Networking Sessions:

RDA’s mission is to build the social and technical bridges that enable data sharing and re-use. The social bridge building has always been of great importance and value to the organisation and the community. While nothing replaces chatting to colleagues after a meeting or making new connections during the coffee and lunch breaks, offering networking opportunities to virtual plenary attendees is part of the planning and programme. Another important component of the RDA family are the RDA Regions and Australia, Europe, France and the United States each organised a thematic networking session during Virtual Plenary 18. Many attendees also took advantage of the Whova App facilities to create and join conversations and ad hoc meetups. 

Feedback from Attendees:

Attendees were invited to complete the post event survey to provide their feedback and suggestions on all aspects of the programme.

“All the breakout sessions I attended were well prepared and interesting, and enabled [us] to discuss the work done and future work. I think that it is the first time that I see this very high quality in all the sessions I attend [...].”

The EOSC Finnish Forum sponsored four of its members to attend the meeting and they each wrote blogs about their experience, giving personal insights and perspectives. Readers are encouraged to read the short, informative blogs at https://avointiede.fi/en/news/expert-blogs-18th-rda-plenary.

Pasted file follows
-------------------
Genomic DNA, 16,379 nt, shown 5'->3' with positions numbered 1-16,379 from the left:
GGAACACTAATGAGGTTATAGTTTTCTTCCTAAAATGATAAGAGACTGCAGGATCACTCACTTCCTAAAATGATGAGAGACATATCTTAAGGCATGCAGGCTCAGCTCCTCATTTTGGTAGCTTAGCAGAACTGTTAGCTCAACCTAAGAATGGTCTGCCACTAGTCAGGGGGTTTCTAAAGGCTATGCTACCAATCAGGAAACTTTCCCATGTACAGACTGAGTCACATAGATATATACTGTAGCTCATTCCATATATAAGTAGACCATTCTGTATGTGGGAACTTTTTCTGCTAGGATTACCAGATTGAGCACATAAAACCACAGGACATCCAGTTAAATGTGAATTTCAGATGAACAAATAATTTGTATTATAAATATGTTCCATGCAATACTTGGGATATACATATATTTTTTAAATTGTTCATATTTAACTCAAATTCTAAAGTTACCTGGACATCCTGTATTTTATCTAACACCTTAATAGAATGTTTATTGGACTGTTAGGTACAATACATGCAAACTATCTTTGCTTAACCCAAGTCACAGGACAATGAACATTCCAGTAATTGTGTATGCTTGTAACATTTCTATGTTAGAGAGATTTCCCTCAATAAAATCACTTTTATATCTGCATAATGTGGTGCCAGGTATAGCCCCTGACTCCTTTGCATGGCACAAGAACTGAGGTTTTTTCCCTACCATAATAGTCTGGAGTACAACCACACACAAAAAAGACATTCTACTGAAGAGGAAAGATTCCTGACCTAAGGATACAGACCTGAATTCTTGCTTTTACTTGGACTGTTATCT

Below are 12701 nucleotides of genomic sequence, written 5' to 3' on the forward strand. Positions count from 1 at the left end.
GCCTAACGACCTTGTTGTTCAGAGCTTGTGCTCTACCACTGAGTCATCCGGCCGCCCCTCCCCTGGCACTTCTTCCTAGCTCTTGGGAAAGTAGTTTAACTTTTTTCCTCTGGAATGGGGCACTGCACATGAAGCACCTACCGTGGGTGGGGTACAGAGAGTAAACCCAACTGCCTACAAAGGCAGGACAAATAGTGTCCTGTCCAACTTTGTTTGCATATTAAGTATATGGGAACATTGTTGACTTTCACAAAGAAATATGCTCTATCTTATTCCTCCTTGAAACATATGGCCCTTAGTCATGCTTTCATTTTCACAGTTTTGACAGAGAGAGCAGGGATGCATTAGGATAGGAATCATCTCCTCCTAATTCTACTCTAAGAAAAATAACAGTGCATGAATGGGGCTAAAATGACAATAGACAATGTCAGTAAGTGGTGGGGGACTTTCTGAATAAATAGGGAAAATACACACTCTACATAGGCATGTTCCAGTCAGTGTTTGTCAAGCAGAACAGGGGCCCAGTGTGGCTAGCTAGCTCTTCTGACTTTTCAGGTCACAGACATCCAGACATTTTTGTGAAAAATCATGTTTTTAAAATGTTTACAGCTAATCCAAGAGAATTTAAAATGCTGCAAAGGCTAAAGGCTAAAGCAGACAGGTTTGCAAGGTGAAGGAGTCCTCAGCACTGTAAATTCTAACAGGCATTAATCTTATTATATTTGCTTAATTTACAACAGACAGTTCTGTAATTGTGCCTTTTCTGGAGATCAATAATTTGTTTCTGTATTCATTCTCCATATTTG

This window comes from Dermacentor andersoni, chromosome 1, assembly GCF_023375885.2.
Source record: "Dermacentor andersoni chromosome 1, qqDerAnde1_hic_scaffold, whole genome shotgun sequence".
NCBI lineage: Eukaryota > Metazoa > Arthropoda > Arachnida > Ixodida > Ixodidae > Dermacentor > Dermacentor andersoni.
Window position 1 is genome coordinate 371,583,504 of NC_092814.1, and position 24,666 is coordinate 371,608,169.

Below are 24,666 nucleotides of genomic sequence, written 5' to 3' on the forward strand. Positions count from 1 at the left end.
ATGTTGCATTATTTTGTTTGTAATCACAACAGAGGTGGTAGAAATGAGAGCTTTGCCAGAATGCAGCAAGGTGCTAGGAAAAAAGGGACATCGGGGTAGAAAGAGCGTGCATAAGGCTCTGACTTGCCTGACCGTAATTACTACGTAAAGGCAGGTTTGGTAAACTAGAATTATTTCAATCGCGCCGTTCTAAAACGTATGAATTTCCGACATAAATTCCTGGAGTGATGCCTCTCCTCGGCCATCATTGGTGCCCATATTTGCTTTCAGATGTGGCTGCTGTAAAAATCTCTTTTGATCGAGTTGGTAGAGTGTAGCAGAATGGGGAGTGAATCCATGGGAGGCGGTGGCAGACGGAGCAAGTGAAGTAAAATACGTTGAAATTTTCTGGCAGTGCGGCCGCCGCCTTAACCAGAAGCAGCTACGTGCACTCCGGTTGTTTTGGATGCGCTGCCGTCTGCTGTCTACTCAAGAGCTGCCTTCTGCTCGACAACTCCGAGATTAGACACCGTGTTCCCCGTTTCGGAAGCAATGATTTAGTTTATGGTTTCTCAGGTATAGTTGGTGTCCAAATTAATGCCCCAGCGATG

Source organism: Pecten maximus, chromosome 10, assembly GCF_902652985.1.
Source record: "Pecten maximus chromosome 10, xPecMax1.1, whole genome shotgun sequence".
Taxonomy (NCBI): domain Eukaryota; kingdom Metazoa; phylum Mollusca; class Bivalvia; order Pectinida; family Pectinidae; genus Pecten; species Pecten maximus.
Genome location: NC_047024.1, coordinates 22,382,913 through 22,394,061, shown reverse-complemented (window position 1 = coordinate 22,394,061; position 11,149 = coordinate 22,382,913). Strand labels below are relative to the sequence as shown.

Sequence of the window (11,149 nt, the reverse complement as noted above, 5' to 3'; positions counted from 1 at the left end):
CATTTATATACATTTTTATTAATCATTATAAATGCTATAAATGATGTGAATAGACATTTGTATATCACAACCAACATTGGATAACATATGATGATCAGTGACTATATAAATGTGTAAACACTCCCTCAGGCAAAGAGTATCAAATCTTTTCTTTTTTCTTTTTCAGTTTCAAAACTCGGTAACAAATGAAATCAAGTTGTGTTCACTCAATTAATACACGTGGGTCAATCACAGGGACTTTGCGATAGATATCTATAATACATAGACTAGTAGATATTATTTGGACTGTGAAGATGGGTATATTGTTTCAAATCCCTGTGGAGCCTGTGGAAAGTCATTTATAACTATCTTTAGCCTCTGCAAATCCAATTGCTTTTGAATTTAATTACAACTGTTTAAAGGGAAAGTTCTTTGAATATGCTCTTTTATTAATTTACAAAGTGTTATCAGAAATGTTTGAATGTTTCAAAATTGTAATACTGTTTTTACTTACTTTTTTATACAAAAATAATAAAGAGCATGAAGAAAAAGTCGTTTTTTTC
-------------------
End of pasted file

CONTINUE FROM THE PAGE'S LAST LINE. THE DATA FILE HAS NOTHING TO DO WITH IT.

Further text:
Some highlights have been included here:

“It’s empowering to see so many people from all over the world with various backgrounds trying to tackle similar issues and not only exchange ideas but work together. RDA is a real community, and for me, that is the most important reason to get involved.” Jari Friman, Librarian and Data Support Specialist, Tampere University

“To sum up, 18th RDA plenary presented an interesting and important line of work in respect to ethical research data use and its impact for individuals, communities, and our environment.” Egle Gedrimiene, PhD student and Research Data Management Specialist, University of Oulu

“I learned a lot from the presentations during this Plenary. I hope in the future to attend this again, and maybe join some working or interest group.” Elina Mäntylä, Development Specialist, University of Turku

One comment rings particularly true and gives a great flavour of the RDA plenary meetings, 

“Attending the plenary gave me new perspectives on my work about new data-related phenomena and the development of the current research environment. In addition, I was impressed how this plenary brought together experts from many countries and research areas to discuss and develop recommendations and best practices in various fields.” Laura Niemi, Development Specialist, University of Turku

To see the RDA 18th Virtual Plenary Meeting programme, access the meeting recordings, and view the posters visit https://www.rd-alliance.org/plenaries/rda-18th-plenary-meeting-virtual.